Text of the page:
The 60s Fashion Icon Invites NOWNESS into Her Pop-Infused Los Angeles home
Still rocking her signature Vidal Sassoon five-point cut, Peggy Moffitt chats about being muse and model to designer Rudi Gernreich and her husband, photographer William Claxton, in director Phil Pinto’s new short filmed at Moffitt’s colorful home in Los Angeles. Immortalized in Claxton’s 1964 photograph of her wearing Gernreich’s rule-smashing topless monokini bathing suit, Moffitt defined the look of the swinging 60s with her exaggerated dress sense, asymmetric bowl cut, and heavy, kabuki-inspired makeup. “Peggy is a true innovator, an extension of the pop art aesthetic,” says Museum of Contemporary Art Director Jeffrey Deitch. “She invented a new approach to modeling; she brought to it her background in modern dance, and her understanding of and connections to the art world.” The trio’s collaboration is celebrated in The Total Look exhibit at MOCA’s Pacific Design Center, which closes this weekend. Curated by Cameron Silver and co-curated by Jhordan Dahl and Ethel Seno, the show features 55 head-to-toe ensembles by Gernreich, culled from Moffitt’s personal collection of 400 pieces, alongside Claxton’s era-epitomizing photos and his 1967 short Basic Black, starring Moffitt and widely considered to be the first fashion film.
Eve Cohen was born in Philadelphia, Pennsylvania, the middle of nine children born to immigrant Russian-Jewish parents, William Cohen, a rabbi, and his wife, Bessie. Her interest in photography began in 1946 while working in a New York City photo-finishing plant. She learnt her photographic skills from Harper’s Bazaar art director Alexey Brodovitch, in 1948 at the New School for Social Research in Manhattan.
Eve’s images of Marilyn Monroe on the set of the actress’s last film, The Misfits (1961) were iconic, but she also photographed Queen Elizabeth II, Malcolm X, and Joan Crawford, and traveled around the world, photographing in China, Russia, South Africa and Afghanistan.
Harry Clarke (March 17, 1889 – January 6, 1931) was an Irish stained glass artist and book illustrator. He painted 8 colour plates and more than 70 monotone and duotone images for Goethe’s Faust. These images became his most famous works and prefigures the imagery of 1960’s psychedelia.
80+ Bill Cunningham can be spotted cycling around new York in his blue jacket uniform. Bill is obsessed and fascinated by the beauty of clothes and shoes not who is wearing them. See this amazing documentary at the Curzon cinema, Mayfair. Starts today Thursday 22nd March - Thursday 29th March.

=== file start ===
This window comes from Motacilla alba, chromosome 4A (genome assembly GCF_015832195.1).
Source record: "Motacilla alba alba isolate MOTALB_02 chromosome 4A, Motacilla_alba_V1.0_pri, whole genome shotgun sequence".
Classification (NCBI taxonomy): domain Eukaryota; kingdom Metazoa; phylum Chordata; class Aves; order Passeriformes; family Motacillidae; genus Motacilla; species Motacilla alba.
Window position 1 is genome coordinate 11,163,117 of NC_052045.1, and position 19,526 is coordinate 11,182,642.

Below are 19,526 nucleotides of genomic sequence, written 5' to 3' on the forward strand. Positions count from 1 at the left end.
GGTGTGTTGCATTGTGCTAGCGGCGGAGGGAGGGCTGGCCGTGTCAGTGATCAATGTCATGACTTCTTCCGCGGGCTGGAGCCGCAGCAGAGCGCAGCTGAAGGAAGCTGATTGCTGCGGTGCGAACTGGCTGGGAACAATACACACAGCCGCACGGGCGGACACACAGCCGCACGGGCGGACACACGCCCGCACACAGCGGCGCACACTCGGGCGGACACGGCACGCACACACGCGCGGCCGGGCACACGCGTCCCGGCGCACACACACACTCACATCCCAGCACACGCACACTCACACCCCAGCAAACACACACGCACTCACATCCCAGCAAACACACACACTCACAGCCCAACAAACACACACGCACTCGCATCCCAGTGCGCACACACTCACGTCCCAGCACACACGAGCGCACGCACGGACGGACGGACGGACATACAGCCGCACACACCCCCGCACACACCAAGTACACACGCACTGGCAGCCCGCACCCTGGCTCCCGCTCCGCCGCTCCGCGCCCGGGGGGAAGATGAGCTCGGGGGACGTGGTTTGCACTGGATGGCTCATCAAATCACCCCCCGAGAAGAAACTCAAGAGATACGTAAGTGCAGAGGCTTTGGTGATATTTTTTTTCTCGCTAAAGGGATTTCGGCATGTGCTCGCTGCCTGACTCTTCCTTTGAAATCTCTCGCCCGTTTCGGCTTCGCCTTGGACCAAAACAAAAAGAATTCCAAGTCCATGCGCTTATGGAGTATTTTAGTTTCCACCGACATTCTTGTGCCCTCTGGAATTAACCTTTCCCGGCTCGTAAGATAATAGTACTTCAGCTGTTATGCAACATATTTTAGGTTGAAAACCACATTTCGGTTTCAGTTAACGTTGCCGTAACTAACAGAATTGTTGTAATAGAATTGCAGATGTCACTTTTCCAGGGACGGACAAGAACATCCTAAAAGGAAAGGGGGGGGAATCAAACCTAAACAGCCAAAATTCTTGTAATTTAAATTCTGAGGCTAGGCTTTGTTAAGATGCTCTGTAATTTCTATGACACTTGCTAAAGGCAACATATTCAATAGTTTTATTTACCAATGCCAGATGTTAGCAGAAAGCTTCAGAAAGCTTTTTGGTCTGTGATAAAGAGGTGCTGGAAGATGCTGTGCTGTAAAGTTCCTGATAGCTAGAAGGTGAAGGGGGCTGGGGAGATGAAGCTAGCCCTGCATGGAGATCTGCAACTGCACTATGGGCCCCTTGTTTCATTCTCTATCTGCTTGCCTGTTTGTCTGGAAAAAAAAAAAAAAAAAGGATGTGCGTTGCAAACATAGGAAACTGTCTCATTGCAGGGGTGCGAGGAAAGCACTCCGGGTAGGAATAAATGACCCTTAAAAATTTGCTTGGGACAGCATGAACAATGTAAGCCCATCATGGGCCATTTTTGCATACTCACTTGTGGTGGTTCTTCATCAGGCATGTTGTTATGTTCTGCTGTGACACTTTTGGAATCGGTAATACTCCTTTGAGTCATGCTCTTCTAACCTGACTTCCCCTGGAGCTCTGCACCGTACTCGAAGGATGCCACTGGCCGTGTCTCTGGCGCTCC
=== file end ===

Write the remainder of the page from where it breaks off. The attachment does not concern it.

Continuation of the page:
Walking past the window of Liberty’s I spotted this, unable to pop in could I fall in love with a fragrance purely by a name and an image.
It is based on the biblical tale of Salome’s dance of the Seven Veils, a story of many layers. Tainted and bejeweled, Salome turns to the art of shameless seduction. Barefooted, sanguine and black eyed, she demands a man’s head on a plate in exchange for one single dance…
Seven Veils is a spicy oriental composition built around the warmth of vanilla flower and Indian sandalwood.
Top Notes: Carrot, Pimento Berries Heart Notes: Tahitian Vanilla Flower, Laurier Rose, Glycine, Tiger Orchid Base Notes: Sandalwood, Vanilla Bean
Shirin Neshat (born March 26, 1957 in Qazvin, Iran) is an Iranian visual artist who lives in New York. She is known primarily for her work in film, video and photography.
Neshat’s parents were upper middle-class.Her father was a well-respected physician and her mother a homemaker. Neshat has stated about her father, “He fantasized about the west, romanticized the west, and slowly rejected all of his own values; both my parents did. What happened, I think, was that their identity slowly dissolved, they exchanged it for comfort. It served their class”.
Through her father’s acceptance of Western ideologies came an acceptance of a form of western feminism. Neshat’s father encouraged each of his daughters to “be an individual, to take risks, to learn, to see the world”, and he sent his daughters as well as his sons to college to receive their higher education.
Rings have been given and received for over 6,000 years. With the fourth/ring finger on the left hand becoming the customary place to wear a wedding ring in much of the world.The fourth finger on the left hand is associated with an old belief that the left hand’s ring finger is connected by a vein directly to the heart: the vena amoris or vein of love. This idea was known in 16th and 17th century England, when Henry Swinburne referred to it in his book about marriage. It can be traced back to ancient Rome, when Aulus Gellius cited Appianus as saying theancient Egyptians had found a fine nerve linking that particular finger to the heart.